Wrestling to be dropped from 2020 Olympic Games


Wrestling is set to be dropped from the 2020 Olympic Games to make way for a new sport.

The International Olympic Committee (IOC) recommended its dismissal after assessing the performance of all 26 sports at the London Games.

"The news from the IOC is extremely disappointing," said British Wrestling chief executive Colin Nicholson.

There is a slim chance wrestling may win a reprieve when the IOC meets in September to ratify its choice.

Modern pentathlon and taekwondo were thought to be the sports most at risk when the IOC committee met in Lausanne, Switzerland on Tuesday, but wrestling was the surprise choice.

It will now compete with with seven other sports - baseball/softball, squash, karate, sport climbing, wakeboarding, wushu and roller sports - for a place in the 2020 Games.

"This is not the end of the process, this is purely a recommendation," said IOC spokesman Mark Adams. "This is not about what's wrong with wrestling but what is good for the Games."

Wrestling faces participation drop after Games elimination - Non Evans

It is unlikely wrestling will be voted back in so soon after being removed by the executive board, but Adams stressed: "Today's decision is not final."

Amateur wrestling's world governing body, the International Federation of Associated Wrestling Styles (FILA), said it was "greatly astonished" by the decision.

A Fila statementexternal-link said: "FILA will take all necessary steps to convince the executive committee and members of the IOC of this aberration of a decision against one of the founding sports of the ancient and modern Olympic Games."

Wrestling, which combines freestyle and Greco-Roman events, was included in the inaugural modern Olympics in Athens in 1896.

It has been in every Games since, apart from Paris in 1900. At last year's Olympics, it featured 344 athletes competing in 11 medal events.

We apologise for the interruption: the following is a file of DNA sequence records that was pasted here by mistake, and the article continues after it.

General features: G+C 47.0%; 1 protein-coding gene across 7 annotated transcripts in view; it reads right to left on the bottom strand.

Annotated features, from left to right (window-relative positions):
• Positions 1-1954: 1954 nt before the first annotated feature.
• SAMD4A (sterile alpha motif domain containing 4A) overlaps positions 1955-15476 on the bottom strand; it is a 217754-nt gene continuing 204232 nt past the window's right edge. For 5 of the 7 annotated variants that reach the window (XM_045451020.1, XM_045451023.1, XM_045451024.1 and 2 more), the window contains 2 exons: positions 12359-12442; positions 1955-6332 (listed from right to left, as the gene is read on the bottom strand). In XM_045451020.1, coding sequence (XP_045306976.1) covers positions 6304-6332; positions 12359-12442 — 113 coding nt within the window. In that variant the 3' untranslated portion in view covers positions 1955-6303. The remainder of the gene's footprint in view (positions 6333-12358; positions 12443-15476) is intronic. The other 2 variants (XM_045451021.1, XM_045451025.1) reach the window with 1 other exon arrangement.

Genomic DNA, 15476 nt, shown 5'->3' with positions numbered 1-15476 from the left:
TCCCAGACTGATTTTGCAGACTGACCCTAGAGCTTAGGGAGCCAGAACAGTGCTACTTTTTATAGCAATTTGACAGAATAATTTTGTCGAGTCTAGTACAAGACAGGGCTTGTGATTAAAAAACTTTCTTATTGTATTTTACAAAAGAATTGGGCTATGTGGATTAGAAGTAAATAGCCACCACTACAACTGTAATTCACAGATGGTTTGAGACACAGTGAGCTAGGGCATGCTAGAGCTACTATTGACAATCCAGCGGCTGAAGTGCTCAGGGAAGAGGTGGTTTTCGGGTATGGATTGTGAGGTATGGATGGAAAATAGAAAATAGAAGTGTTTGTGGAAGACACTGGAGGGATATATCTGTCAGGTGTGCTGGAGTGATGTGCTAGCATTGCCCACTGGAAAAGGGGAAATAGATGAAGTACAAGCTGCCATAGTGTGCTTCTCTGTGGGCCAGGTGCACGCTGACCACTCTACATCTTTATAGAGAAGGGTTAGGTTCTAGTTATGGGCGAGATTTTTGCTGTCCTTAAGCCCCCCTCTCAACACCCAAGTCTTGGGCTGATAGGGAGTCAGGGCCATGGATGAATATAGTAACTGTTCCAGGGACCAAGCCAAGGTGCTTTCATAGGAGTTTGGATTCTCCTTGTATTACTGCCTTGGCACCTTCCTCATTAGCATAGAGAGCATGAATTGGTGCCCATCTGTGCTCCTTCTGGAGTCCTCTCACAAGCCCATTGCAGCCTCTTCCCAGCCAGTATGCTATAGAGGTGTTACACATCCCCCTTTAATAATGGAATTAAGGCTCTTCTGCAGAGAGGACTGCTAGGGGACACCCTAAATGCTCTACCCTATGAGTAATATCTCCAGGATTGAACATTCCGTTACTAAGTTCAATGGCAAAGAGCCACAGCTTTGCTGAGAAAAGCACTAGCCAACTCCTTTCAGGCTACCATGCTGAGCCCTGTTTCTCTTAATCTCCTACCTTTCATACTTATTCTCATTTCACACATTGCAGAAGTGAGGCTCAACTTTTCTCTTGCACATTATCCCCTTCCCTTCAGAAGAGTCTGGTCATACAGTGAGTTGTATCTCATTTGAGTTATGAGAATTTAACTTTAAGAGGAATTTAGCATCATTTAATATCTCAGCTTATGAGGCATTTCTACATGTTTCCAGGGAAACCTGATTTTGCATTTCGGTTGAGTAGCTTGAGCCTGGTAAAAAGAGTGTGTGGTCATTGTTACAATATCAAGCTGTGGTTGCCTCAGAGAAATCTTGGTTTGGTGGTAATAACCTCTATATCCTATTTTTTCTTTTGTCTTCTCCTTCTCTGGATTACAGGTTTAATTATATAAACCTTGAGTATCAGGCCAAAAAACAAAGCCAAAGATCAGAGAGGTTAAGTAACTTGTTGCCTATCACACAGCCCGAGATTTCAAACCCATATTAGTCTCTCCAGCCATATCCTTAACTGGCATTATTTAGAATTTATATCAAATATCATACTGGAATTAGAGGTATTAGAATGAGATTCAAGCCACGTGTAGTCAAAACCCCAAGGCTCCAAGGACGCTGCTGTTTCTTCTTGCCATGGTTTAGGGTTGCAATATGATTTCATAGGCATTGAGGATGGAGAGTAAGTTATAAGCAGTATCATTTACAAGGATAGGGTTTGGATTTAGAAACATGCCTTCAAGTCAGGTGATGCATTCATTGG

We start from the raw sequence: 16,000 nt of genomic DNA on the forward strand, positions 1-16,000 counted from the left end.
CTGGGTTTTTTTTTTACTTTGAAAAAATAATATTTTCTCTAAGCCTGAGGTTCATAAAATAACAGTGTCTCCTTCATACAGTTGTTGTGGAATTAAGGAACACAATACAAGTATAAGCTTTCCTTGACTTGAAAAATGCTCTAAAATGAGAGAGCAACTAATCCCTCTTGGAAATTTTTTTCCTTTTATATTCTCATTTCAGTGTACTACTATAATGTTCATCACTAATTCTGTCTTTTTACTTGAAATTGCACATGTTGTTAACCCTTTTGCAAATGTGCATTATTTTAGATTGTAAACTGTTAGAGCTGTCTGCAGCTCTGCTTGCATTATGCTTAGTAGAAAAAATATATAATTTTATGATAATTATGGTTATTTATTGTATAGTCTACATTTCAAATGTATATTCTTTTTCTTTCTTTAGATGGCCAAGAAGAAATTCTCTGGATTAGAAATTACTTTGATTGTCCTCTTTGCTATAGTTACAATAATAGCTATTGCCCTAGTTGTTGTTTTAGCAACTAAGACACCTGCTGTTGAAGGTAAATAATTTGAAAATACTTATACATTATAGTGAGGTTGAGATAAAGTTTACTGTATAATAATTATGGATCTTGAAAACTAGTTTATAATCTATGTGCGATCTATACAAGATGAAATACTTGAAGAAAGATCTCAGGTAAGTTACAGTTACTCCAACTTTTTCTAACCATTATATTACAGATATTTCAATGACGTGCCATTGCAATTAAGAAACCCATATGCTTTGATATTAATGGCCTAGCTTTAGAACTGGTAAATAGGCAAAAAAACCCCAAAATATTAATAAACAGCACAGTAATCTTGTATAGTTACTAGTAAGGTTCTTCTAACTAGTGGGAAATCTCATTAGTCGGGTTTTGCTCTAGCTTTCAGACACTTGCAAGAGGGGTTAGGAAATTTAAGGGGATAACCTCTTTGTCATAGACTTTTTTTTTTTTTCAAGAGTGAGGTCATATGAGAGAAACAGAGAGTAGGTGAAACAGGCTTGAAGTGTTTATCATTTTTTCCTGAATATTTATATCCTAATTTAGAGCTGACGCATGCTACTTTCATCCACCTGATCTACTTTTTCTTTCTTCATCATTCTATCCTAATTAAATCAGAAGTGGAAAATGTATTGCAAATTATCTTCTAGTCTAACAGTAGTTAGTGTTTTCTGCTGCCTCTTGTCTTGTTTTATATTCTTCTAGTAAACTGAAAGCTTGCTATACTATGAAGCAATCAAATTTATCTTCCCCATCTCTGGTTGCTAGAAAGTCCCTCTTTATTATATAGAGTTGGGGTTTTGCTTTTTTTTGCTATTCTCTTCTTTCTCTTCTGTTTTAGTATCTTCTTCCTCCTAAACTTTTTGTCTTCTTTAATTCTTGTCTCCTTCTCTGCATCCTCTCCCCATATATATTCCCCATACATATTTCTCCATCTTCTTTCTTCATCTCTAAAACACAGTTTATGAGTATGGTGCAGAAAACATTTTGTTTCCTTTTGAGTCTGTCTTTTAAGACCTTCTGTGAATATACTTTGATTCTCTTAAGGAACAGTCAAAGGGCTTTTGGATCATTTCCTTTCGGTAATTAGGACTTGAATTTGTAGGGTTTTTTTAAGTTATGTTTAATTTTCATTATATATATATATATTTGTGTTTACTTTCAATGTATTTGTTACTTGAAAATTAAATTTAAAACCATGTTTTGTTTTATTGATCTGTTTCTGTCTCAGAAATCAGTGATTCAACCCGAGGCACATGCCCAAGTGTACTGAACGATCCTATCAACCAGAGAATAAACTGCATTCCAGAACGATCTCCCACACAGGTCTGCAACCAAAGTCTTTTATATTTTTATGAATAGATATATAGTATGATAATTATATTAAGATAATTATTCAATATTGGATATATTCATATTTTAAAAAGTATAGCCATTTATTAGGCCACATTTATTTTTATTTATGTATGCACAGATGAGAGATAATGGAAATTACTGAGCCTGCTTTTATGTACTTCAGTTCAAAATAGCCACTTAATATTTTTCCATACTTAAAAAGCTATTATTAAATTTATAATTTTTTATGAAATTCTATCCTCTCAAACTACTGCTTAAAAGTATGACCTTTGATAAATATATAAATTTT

The 2004 Olympic gold medallist, American Cael Sanderson said: "Wrestling and the Olympics go hand-in-hand. When you start taking the original sports away from the Olympics, you really change what the Olympic Games are. What are you going to do next - change the name of the Olympics?"

British wrestler Non Evans told the BBC: "I didn't see it coming. I'm very shocked, surprised and disappointed. Wrestling is one of the most ancient sports, but I think the world has changed.

"This will have a huge impact on wrestling. When you are young you aspire to compete at an Olympics or World Cup. When a sport is not at the Olympics, as a child you will choose a different sport."

Despite the decision, Nicholson said Great Britain would not lose focus in the next Olympics in Rio de Janeiro.

"We will be looking to deliver success in 2016," he said. "We have two athletes who we believe are genuine medal contenders.

"We are fortunate that we are a Commonwealth sport so our athletes will continue aspiring towards 2014 and 2018.

"In the meantime, we will remain hopeful that the IOC may give wrestling another chance to remain part of the Games."

Before making its decision, the IOC's programme commission assessed each sport by looking at such factors as TV ratings, ticket sales, anti-doping and global popularity.

Klaus Schormann, president of modern pentathlon's governing body, said he had lobbied hard to protect his sport's Olympic status.

"We have promised things and we have delivered," he said. "That gives me a great feeling. It also gives me new energy to develop our sport further and never give up."

GB Modern Pentathlon chief executive, Jon Archer, was relieved his sport had been spared.

"Olympic inclusion is absolutely essential to our sport," he said. "It is at the centre of everything we do. We can relax now and work to continually modernise the sport and raise awareness."

Samatha Murray, who won silver for GB in the Modern Pentathlon at London 2012, said on Twitter:external-link "This is a very sad day for wrestling. However I want to thank the IOC's decision to keep #ModPen in the OG for 2020. I'm elated. Thank you."

Golf and rugby sevens will be part of the programme for the 2016 Games in Rio de Janeiro after winning inclusion in 2010.

The IOC will also decide in September whether Istanbul, Madrid or Tokyo will host the 2020 Games.


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